She apologized for some things I held against her and some I never knew. No mention of boyfriends, but “shutting you out” and “lies” pretty much covered it in my opinion.
“Thanks,” I said. She looked at the table and took a sip of her drink as if waiting for something. I wasn’t sure what. After a moment, she looked up.
“Is that it?” she asked.
“What do you mean?”
She rolled her eyes, and a pit opened in my stomach. “God, Charlie! I come here, pay for dinner, and own my crap in front of you — and you just sit there?” Her voice was getting louder. I caught a couple of glances from nicer-dressed folks at the table across the aisle. “Unbelievable.” She snatched up her purse and shuttled out of the booth.
“Ellie, wait.” I chased her out. She finally stopped by the car. “I’m not sure what to say.”
“Figure it out, Charlie. It’s a two-way street ya know.” She slammed the car door and sped off.
Alarm buzzed at 6:30am and I slammed my fist on it. Still hadn’t changed it, even though I didn’t have anywhere to be. Tried going back to sleep, but no luck. Fitful dreams of what turns life might take with Ellie and dreams of the old man at Goodwill spying into my secrets kept me from rest. I turned over twice but crawled out of bed at 6:47.
A cockroach scurried off the kitchen table, fleeing from the crumbs of last night’s dessert. I opened the fridge. Out of eggs. Out of bread. Out of milk. I pulled out the leftover onion rings I’d brought home. Not bad cold. Reheated the coffee in the percolator.
The paper subscription had run out, and I’d had to cancel the sat dish, but a cell phone has all the news you’d want. If only it would show me real jobs instead of headhunters. Tried that Craig’s list thing but couldn’t find jobs on there. Needed something. Then an idea popped into my head. Dismissed it. Then it came back and wouldn't go away. Write down ‘need a job’ on the paper and put it in the dresser. Then I remembered Goodwill man’s note. Went and found my jeans — the only good pair — pulled it out of the pocket and read:
Some sins loom large, others ordinary.
But harms you have done are too big to carry.
Make restoration honest, not under-handed.
Forgiveness is asked, never demanded.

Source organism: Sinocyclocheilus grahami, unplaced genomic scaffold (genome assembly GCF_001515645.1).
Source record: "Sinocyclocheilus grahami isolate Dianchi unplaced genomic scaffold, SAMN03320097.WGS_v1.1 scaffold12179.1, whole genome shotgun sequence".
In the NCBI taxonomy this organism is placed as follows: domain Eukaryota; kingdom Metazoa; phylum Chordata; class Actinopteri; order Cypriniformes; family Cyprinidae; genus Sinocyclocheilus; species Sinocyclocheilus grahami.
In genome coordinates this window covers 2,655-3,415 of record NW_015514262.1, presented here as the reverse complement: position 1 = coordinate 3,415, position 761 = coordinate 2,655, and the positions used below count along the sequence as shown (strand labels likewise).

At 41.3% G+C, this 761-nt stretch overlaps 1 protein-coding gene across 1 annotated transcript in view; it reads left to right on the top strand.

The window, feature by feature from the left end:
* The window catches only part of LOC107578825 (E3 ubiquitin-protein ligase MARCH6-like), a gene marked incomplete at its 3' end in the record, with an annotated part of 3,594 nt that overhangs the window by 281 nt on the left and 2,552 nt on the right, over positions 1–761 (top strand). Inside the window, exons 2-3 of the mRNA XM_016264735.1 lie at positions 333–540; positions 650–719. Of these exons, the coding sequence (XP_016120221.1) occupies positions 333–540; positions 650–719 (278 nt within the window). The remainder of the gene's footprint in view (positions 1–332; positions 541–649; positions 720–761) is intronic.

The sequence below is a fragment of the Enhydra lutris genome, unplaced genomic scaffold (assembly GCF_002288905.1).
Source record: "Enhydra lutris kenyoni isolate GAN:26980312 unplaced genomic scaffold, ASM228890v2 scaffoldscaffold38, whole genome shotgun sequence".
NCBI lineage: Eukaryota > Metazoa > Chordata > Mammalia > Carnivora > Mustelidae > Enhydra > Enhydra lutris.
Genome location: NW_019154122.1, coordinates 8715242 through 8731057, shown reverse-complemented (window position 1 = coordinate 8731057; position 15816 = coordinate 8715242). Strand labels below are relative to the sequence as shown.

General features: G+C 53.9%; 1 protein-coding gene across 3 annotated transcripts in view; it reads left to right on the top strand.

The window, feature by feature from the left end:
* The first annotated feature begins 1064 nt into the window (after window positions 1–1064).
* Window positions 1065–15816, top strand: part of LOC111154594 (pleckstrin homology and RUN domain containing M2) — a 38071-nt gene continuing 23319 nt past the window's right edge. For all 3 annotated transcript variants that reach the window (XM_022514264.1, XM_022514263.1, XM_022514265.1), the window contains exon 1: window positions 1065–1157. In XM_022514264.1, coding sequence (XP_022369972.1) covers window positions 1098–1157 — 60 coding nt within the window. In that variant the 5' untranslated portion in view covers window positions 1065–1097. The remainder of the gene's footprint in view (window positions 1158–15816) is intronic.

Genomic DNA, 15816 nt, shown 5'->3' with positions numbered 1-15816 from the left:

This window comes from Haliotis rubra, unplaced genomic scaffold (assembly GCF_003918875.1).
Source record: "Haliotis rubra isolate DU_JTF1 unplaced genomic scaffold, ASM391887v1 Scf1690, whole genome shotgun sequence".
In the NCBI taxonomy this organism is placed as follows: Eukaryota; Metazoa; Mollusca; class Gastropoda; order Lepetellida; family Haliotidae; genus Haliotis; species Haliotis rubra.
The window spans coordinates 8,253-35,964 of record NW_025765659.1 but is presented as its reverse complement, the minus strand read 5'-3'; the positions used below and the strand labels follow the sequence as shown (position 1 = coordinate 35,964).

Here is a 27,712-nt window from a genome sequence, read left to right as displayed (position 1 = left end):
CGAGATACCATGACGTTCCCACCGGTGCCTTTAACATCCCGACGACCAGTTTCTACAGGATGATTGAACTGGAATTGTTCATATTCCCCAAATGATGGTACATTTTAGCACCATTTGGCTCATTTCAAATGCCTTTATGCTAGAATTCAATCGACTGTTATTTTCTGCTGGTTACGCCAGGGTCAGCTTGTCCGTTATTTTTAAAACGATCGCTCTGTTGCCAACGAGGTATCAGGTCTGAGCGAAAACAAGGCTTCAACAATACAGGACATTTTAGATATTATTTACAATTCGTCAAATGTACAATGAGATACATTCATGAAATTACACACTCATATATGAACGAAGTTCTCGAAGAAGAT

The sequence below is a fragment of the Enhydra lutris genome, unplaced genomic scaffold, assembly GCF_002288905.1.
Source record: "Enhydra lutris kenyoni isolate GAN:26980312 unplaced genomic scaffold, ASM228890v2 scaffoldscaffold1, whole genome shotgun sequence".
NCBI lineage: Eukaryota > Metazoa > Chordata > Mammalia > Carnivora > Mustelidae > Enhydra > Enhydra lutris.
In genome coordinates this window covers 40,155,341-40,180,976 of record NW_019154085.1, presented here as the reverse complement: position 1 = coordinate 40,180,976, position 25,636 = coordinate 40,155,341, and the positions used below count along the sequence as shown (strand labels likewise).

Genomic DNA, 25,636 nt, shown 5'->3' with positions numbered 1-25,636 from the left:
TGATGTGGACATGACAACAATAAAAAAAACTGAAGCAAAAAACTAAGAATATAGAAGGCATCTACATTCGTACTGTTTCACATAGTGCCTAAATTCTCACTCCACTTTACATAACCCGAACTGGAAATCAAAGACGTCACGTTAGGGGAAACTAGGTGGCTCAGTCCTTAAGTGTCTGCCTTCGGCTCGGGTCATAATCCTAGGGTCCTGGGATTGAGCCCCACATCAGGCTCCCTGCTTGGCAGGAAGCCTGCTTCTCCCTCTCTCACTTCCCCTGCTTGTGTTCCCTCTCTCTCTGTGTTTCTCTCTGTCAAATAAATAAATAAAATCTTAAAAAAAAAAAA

Halfway to the Goodwill I realized I hadn’t brushed my teeth. When I arrived the parking lot was empty. I pulled on the door, but it was locked. Opens at 9am, the sign said.
I went back to the car and waited. Nothing to do at home anyway. Then remembered I hadn’t written anything on the paper. Found a pencil in the glove box. The idea was so ridiculous I hadn’t thought to remember, but to desperate men come desperate measures. Never written out a list of bad things I’d done, but figured somebody knew most of them anyway.
‘Just write down what you want it to hold on that paper and bring it in,’ the old man had said. So I went on. Harms I’d done.
Called her names — never to her face — always behind her back, but twice in front of the kids. Went to one of those online dating sites before we were divorced. Flirted with the new secretary at work. More than that, dreamed about leaving Ellie for her and even planned to exchange numbers til she started dating that new kid.
My gut sank. God, I was just as bad as Ellie. Probably worse if I’d been as good looking or had as much opportunity. Continued listing things that had been buried in the dark. Mom and Dad, the kids, slacking on the job… On and on I went til I saw the cars stream into the lot and someone unlock the front door of the store. I dashed in.
Found the old man in his usual spot. “Back so soon?” he asked.
“Got another list. Maybe it just gave me courage, but my ex called and we had dinner. She even paid.”
“Sounds lovely,” he said.
“Didn’t end well.”
“Sorry to hear that.”
“Not your fault,” I said. He offered a kind smile. I held out the piece of paper. Then folded it in half so he wouldn’t see all the words, but then saw I’d written on the back too.
He must have noticed my surveying the room. “What are you afraid of?” he asked. “Don’t you remember the way it works?”
“Anything I store in there will no longer be mine. Can’t be used against me.”
“Won’t,” he corrected. I nodded in agreement. “But there’s one more thing.”
He paused and looked me over. “Since it won’t ever be used against you, you can’t use it against anyone else. Do you understand?”
“I don’t need to — ”
“Do you understand?” he clipped me off with a forceful voice.
“This note proves the first one true,” he said, snatching the piece of paper from my hand and locking it away in the dresser.